The Dolomites (Italian: Dolomiti; German: Dolomiten) are a section of the Alps. They are located in equal parts in the provinces of Belluno, Bolzano, and Trento (all in northern Italy) and extend from the Adige river in the west to the Pieve valley (Pieve di Cadore) in the east. The northern and southern borders are defined by the Puster Valley (Val Pusteria) and the Sugana Valley (Val Sugana).
The region is commonly divided into the Western and Eastern Dolomites, separated by a line following the Val Badia - Campolongo pass - Cordevole valley (Agordino) axis. The range includes more than forty glaciers.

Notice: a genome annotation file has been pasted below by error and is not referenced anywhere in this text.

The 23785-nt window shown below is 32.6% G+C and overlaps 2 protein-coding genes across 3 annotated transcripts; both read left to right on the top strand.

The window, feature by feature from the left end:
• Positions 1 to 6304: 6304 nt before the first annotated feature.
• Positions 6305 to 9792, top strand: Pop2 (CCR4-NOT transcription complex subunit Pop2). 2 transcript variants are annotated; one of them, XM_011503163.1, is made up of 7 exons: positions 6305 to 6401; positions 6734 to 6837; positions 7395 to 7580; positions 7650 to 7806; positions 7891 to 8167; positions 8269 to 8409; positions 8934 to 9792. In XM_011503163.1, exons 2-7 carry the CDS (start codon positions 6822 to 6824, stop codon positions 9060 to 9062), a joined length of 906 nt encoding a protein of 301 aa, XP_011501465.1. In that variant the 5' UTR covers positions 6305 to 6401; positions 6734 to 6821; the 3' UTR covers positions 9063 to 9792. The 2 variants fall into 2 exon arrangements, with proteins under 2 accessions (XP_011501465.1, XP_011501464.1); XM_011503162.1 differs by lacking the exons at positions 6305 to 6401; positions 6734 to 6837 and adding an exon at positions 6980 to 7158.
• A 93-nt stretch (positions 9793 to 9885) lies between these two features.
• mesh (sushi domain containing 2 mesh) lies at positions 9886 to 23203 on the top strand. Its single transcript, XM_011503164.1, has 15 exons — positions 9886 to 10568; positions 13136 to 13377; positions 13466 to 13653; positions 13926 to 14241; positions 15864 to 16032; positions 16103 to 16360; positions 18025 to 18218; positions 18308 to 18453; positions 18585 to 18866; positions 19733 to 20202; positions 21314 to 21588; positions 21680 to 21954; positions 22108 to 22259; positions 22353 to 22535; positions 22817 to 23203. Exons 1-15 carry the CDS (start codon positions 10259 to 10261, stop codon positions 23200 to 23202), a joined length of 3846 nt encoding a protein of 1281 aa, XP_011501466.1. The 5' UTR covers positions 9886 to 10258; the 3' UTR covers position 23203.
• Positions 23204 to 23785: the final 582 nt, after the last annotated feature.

A tourist mecca, the Dolomites are famous for skiing and mountain climbing. The main centres include Auronzo, Cortina d'Ampezzo, Arabba, Ortisei and San Martino di Castrozza.
During the First World War the line between the Italian and Austro-Hungarian forces ran through the Dolomites. There are open air war museums at 5 Torri and Mount Lagazuoi. Many people visit the Dolomites to climb the Via ferrata. These are protected paths which were first created in the Dolomites during the First World War. A number of long distance footpaths run across the Dolomites; including the Alta Via 1.
The name "Dolomites" is derived from the famous French mineralogist Déodat Gratet de Dolomieu (1750 -1801) who was the first to describe the rock, Dolomite, a form of limestone which is responsible for the characteristic shapes of these great mountains.
Its highest peak is Marmolada 3344metres or 10,972 feet.
· 1 decade ago